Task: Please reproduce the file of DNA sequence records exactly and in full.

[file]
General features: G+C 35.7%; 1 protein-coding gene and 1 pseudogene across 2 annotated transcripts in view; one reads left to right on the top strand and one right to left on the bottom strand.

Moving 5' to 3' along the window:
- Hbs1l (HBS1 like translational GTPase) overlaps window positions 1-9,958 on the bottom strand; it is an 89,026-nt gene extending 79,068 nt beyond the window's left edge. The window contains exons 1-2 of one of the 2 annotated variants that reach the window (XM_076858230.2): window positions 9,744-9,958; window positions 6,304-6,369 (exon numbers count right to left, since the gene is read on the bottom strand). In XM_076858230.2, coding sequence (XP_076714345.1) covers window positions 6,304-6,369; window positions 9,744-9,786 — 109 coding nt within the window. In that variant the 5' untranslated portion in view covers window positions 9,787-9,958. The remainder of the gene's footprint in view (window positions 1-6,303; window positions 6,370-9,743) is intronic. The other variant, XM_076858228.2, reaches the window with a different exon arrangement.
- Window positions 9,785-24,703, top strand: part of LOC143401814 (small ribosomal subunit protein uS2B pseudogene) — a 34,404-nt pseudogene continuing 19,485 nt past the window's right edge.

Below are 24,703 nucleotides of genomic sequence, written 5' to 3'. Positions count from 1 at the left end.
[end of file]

General features: G+C 35.7%; 1 protein-coding gene and 1 pseudogene across 2 annotated transcripts in view; one reads left to right on the top strand and one right to left on the bottom strand.

Moving 5' to 3' along the window:
- Hbs1l (HBS1 like translational GTPase) overlaps window positions 1-9,958 on the bottom strand; it is an 89,026-nt gene extending 79,068 nt beyond the window's left edge. The window contains exons 1-2 of one of the 2 annotated variants that reach the window (XM_076858230.2): window positions 9,744-9,958; window positions 6,304-6,369 (exon numbers count right to left, since the gene is read on the bottom strand). In XM_076858230.2, coding sequence (XP_076714345.1) covers window positions 6,304-6,369; window positions 9,744-9,786 — 109 coding nt within the window. In that variant the 5' untranslated portion in view covers window positions 9,787-9,958. The remainder of the gene's footprint in view (window positions 1-6,303; window positions 6,370-9,743) is intronic. The other variant, XM_076858228.2, reaches the window with a different exon arrangement.
- Window positions 9,785-24,703, top strand: part of LOC143401814 (small ribosomal subunit protein uS2B pseudogene) — a 34,404-nt pseudogene continuing 19,485 nt past the window's right edge.

Below are 24,703 nucleotides of genomic sequence, written 5' to 3'. Positions count from 1 at the left end.